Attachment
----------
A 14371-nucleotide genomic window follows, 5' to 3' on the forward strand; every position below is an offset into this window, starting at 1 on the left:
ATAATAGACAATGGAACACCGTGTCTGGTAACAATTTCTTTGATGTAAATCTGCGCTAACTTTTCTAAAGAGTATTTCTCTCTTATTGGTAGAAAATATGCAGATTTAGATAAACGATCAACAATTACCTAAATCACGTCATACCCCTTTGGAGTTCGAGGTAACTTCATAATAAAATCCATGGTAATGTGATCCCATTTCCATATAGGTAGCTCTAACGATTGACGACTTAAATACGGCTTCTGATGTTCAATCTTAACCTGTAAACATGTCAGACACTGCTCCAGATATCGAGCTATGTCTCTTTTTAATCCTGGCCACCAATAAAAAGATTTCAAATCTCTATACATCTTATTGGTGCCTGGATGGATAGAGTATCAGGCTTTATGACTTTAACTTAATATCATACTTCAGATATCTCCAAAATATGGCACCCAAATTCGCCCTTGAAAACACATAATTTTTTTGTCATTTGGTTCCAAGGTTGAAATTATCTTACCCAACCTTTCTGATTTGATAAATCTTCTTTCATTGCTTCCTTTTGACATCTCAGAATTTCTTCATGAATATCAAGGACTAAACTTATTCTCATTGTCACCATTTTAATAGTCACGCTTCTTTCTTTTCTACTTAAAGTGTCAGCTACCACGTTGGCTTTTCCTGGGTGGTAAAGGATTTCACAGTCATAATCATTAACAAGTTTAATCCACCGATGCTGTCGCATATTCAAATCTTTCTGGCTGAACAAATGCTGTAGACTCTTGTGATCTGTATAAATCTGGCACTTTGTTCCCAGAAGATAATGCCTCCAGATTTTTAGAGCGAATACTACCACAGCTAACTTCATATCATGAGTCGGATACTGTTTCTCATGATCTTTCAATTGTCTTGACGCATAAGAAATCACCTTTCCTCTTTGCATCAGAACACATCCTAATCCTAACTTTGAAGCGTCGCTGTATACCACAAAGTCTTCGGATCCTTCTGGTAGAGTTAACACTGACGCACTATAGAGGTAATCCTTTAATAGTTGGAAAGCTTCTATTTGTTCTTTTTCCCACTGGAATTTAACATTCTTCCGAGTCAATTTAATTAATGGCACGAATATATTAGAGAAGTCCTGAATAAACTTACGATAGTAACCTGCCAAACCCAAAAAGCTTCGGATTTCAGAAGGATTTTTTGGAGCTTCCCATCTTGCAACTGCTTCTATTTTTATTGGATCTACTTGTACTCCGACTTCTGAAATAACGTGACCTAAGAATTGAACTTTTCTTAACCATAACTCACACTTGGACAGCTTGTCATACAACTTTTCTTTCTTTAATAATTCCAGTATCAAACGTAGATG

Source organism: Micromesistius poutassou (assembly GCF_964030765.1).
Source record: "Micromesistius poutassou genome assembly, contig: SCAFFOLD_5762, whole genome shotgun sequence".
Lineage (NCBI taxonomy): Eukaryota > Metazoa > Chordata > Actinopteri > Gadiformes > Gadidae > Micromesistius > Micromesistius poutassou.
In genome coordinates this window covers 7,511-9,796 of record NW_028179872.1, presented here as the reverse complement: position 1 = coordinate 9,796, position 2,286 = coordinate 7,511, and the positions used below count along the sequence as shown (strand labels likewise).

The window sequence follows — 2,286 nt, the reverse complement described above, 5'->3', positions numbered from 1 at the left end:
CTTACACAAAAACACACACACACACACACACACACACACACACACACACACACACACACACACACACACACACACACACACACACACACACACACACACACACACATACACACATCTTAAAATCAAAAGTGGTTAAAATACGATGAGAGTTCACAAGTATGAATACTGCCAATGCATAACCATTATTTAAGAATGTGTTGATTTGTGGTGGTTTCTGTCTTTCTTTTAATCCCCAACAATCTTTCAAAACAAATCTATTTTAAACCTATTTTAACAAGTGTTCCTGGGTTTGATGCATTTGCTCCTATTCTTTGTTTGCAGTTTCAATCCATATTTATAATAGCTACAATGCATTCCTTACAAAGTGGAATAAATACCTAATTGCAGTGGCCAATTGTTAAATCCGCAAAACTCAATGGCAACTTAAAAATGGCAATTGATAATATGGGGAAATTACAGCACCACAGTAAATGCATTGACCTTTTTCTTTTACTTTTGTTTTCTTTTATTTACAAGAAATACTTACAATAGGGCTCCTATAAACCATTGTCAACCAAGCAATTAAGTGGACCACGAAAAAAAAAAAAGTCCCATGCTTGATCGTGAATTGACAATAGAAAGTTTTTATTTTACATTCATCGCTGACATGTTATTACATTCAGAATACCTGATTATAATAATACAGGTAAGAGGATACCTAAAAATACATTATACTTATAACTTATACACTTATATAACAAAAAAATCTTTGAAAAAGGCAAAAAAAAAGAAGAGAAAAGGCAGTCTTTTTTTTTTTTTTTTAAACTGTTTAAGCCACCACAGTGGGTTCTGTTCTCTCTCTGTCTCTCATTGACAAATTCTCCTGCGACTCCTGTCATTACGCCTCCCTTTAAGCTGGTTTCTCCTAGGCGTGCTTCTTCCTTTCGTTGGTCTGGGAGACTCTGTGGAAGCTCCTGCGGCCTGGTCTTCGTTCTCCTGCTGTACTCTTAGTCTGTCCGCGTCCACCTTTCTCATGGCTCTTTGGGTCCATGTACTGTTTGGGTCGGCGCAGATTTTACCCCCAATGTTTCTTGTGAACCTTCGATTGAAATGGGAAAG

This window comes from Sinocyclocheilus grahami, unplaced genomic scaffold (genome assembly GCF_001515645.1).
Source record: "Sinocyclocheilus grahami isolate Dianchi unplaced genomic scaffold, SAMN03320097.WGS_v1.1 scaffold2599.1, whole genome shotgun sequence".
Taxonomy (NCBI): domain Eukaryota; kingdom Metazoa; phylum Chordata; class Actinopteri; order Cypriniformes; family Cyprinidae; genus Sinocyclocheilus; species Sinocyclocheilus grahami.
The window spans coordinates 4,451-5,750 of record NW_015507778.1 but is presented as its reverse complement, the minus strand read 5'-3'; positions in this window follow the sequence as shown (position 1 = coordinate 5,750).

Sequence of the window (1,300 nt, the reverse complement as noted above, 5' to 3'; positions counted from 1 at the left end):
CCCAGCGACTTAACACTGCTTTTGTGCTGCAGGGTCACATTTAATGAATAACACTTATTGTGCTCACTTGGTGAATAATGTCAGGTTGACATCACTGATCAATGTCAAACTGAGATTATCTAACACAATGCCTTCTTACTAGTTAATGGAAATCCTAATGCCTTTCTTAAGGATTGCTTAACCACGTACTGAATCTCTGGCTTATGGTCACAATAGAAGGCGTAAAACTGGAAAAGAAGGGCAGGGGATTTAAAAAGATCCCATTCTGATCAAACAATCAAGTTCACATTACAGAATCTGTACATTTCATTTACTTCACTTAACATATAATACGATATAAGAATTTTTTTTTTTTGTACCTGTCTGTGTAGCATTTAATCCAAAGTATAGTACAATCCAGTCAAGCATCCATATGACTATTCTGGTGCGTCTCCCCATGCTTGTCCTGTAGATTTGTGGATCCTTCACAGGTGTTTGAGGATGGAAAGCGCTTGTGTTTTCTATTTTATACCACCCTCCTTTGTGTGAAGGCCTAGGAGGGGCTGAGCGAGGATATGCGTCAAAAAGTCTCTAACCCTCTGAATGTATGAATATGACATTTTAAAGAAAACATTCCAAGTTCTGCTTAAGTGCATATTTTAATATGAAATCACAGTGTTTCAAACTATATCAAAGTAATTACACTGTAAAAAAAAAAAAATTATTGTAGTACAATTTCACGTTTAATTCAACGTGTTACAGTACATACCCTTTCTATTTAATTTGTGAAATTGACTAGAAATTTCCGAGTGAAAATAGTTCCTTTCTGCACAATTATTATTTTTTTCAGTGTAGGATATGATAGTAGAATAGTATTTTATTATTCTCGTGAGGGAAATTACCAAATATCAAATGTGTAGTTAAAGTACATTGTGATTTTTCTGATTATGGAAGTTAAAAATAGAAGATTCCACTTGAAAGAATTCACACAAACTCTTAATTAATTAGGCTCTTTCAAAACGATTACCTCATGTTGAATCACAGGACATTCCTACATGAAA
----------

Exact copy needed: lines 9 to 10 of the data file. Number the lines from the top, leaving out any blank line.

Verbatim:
This window comes from Sinocyclocheilus grahami, unplaced genomic scaffold (genome assembly GCF_001515645.1).
Source record: "Sinocyclocheilus grahami isolate Dianchi unplaced genomic scaffold, SAMN03320097.WGS_v1.1 scaffold2599.1, whole genome shotgun sequence".